point d’ironie

The originates from a talk between agnes b., Christian Boltanski and Hans Ulrich Obrist in 1997. Six to eight issues are published each year. Each of them is made by an artist who makes it his own and brings it up to a singular work of art. By means of its gratuitousness as well as of its size and circulation, the point d’ironie is an atypical periodical which is distributed in a scattered way (one hundred thousand copies are spread out over the world in museums, galleries, bookshops, schools, movie theatres, shops, etc.) Made up by the French writer Alcanter de Brahm at the end of the XIXth century, the point d’ironie is a punctuation mark used at the end of sentences (as an exclamation or a question mark) to point ironic passages in a text.

Raymond Pettibon & Marcel Dzama
n°59

Raymond Pettibon was born in 1977 in Tuscon, Arizona. His work embraces a wide spectrum of American “high” and “low” culture, from the deviations of marginal youth to art history, literature, sports, religion, politics, and sexuality. Taking their points of departure in the Southern California punk-rock culture of the late 1970s and 1980s and the “do-it-yourself” aesthetic of album covers, comics, concert flyers, and fanzines that characterized the movement, his drawings have come to occupy their own genre of potent and dynamic artistic commentary.

Marcel Dzama was born in 1974 in Winnipeg, Canada. His work is characterized by an immediately recognizable visual language that draws from a diverse range of references and artistic influences, including Dada and Marcel Duchamp. While he has become know for his prolific drawings with their distinctive palette of muted colors, in recent years, the artist has expanded his practice to encompass sculpture, painting, film, and dioramas.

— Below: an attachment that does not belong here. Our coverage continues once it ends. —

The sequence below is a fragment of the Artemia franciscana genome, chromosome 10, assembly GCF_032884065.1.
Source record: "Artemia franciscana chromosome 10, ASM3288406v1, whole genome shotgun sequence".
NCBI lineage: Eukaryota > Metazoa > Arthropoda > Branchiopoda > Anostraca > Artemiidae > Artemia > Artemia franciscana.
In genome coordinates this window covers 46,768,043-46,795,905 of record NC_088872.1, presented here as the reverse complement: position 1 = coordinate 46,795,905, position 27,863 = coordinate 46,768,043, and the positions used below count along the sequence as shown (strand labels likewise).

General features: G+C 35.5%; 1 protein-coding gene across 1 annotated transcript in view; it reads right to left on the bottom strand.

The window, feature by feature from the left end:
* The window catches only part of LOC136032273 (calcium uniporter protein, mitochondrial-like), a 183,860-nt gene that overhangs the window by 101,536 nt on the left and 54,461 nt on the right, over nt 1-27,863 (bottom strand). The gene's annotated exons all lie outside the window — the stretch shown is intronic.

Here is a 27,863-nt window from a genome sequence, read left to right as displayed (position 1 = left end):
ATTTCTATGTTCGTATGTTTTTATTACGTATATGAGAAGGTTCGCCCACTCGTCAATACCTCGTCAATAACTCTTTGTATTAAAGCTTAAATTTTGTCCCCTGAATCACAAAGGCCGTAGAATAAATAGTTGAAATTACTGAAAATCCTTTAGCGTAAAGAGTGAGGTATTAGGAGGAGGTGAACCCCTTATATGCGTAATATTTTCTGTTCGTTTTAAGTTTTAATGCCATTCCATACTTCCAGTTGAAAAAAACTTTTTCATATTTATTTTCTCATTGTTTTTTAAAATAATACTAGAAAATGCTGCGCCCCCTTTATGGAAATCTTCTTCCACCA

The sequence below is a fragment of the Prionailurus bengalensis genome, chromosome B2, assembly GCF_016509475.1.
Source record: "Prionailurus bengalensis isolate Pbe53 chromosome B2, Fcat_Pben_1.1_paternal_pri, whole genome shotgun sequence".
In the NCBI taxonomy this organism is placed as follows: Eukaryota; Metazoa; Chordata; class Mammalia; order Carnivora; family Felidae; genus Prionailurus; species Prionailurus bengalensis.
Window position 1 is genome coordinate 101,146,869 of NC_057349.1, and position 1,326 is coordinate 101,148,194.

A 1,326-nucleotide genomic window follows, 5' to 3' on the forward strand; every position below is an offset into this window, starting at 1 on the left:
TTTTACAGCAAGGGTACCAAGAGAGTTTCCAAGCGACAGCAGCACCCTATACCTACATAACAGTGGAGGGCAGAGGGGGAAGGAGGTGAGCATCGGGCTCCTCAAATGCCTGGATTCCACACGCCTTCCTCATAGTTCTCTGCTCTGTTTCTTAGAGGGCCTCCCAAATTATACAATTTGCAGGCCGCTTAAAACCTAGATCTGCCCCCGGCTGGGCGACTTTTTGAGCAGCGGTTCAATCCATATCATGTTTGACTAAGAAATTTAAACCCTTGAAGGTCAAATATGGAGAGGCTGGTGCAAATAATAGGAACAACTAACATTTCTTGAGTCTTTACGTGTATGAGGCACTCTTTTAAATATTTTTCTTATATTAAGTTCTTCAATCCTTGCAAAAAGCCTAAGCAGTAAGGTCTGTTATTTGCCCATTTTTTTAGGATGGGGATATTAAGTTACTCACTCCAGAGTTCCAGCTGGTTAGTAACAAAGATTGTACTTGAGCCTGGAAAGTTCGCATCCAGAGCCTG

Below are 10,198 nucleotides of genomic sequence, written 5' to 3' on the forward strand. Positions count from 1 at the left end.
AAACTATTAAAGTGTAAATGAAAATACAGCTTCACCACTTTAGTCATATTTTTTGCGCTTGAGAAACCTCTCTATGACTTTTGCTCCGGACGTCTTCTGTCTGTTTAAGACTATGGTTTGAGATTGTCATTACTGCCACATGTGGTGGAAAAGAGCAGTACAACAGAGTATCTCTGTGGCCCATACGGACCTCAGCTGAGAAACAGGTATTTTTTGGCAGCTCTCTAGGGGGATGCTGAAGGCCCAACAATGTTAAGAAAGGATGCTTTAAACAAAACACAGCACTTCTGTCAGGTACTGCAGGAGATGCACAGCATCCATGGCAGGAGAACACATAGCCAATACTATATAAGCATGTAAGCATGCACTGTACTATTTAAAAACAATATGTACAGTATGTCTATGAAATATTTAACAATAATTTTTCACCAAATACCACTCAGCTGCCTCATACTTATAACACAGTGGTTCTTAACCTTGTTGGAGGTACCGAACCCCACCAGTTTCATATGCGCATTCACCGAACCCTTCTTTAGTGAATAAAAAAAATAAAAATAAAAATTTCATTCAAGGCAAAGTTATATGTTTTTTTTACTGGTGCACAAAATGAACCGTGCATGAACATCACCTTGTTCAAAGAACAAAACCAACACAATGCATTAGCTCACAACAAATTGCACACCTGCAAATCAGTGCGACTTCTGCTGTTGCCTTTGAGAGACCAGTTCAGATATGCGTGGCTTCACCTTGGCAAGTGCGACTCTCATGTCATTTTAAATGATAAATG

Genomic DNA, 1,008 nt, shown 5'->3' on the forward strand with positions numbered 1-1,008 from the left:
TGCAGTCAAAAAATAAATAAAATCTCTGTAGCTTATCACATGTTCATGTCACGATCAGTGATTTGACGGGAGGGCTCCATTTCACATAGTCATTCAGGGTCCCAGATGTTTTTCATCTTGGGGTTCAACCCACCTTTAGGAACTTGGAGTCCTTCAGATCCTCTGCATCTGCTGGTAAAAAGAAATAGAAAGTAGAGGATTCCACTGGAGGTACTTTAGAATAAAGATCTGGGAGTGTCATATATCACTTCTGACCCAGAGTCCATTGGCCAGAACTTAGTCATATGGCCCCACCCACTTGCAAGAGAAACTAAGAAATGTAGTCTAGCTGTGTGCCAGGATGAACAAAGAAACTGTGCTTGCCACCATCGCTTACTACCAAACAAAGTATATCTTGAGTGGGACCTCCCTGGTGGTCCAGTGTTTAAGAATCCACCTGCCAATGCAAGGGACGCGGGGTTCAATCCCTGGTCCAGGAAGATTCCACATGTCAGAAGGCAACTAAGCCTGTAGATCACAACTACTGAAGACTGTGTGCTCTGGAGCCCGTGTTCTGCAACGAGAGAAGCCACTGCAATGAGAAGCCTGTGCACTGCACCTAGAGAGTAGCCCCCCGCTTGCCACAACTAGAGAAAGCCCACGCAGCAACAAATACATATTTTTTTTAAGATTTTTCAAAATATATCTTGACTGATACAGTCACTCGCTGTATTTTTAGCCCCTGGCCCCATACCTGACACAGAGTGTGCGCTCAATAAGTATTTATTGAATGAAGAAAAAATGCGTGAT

The collaboration began in Summer 2015 with the artists swapping the first of series of drawings to be completed by the other. In a variation of the “exquisite corpse“ method in which a partner is only given portions of an otherwisw concealed drawing to work on, Dzama and Pettibon developed each other’s compositions trough illustrations, collage, and writing. Just as the surrealists invented the technique in the early twentieth century as a playful and ultimately enriching exercise, the present drawings combine the two artists’ distinct styles in a revealing and often seamless fashion. In several works, it is almost impossible to determine who made what, which indicates how both strove to assimilate the other’s vision or anticipate his response.

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